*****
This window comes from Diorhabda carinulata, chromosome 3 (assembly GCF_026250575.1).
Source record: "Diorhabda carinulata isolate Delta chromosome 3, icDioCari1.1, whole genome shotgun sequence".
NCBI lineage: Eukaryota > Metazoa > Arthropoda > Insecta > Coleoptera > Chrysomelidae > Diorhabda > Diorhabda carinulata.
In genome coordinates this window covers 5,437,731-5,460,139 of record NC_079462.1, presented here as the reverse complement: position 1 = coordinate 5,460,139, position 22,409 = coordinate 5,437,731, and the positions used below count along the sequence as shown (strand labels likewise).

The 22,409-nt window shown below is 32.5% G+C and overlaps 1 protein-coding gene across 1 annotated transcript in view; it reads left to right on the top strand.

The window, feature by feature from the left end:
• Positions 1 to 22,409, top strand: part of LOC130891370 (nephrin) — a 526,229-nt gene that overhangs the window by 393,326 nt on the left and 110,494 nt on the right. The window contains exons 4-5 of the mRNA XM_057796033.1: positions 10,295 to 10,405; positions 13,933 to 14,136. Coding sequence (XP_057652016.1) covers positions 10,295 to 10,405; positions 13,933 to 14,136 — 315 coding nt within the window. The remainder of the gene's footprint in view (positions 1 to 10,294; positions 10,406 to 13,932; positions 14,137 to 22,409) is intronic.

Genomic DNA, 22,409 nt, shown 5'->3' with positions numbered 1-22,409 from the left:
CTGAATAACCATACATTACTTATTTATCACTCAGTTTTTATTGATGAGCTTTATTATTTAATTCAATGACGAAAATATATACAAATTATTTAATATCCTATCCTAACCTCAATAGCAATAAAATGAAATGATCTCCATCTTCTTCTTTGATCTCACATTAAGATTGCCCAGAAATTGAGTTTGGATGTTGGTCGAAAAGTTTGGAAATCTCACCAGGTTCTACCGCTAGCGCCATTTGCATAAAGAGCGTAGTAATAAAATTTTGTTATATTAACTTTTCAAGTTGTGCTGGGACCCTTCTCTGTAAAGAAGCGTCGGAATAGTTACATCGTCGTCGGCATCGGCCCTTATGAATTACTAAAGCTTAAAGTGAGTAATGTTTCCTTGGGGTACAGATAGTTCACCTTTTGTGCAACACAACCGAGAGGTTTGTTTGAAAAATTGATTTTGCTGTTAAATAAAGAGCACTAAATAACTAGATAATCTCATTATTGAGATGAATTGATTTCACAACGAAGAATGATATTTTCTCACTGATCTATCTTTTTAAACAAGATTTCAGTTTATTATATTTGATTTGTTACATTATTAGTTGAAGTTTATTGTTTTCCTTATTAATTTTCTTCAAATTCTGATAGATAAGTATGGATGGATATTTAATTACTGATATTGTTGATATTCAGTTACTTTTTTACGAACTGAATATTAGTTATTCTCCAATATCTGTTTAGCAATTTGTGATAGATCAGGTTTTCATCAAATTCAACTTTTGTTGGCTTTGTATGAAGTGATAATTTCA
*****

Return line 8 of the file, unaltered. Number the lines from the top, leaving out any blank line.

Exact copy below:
Genomic DNA, 22,409 nt, shown 5'->3' with positions numbered 1-22,409 from the left: